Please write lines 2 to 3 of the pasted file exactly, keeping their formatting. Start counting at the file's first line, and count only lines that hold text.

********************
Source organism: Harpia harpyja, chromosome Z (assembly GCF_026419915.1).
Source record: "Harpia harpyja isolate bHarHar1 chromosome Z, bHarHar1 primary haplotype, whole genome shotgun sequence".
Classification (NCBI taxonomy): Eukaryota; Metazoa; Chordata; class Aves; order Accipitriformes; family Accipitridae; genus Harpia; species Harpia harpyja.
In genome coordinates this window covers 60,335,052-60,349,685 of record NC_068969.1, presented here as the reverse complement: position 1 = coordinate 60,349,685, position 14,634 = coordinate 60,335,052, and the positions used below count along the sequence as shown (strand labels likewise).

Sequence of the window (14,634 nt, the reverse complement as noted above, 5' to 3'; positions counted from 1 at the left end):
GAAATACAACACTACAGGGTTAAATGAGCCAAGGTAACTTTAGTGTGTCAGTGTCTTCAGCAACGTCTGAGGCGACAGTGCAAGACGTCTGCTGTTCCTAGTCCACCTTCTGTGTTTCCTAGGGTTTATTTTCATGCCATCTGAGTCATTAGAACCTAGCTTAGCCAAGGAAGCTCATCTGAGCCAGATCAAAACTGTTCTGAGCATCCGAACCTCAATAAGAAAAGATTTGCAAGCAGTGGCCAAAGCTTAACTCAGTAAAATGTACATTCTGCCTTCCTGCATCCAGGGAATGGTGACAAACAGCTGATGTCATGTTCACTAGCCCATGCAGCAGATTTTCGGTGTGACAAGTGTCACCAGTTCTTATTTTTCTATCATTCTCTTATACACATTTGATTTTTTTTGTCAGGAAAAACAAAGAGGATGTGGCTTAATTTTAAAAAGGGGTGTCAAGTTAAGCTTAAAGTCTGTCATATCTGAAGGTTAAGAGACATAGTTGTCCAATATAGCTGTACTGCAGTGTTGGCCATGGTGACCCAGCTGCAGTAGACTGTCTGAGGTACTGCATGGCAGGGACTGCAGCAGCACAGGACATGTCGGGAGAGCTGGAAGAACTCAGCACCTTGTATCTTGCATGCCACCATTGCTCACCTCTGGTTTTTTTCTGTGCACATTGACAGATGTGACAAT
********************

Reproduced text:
Source record: "Harpia harpyja isolate bHarHar1 chromosome Z, bHarHar1 primary haplotype, whole genome shotgun sequence".
Classification (NCBI taxonomy): Eukaryota; Metazoa; Chordata; class Aves; order Accipitriformes; family Accipitridae; genus Harpia; species Harpia harpyja.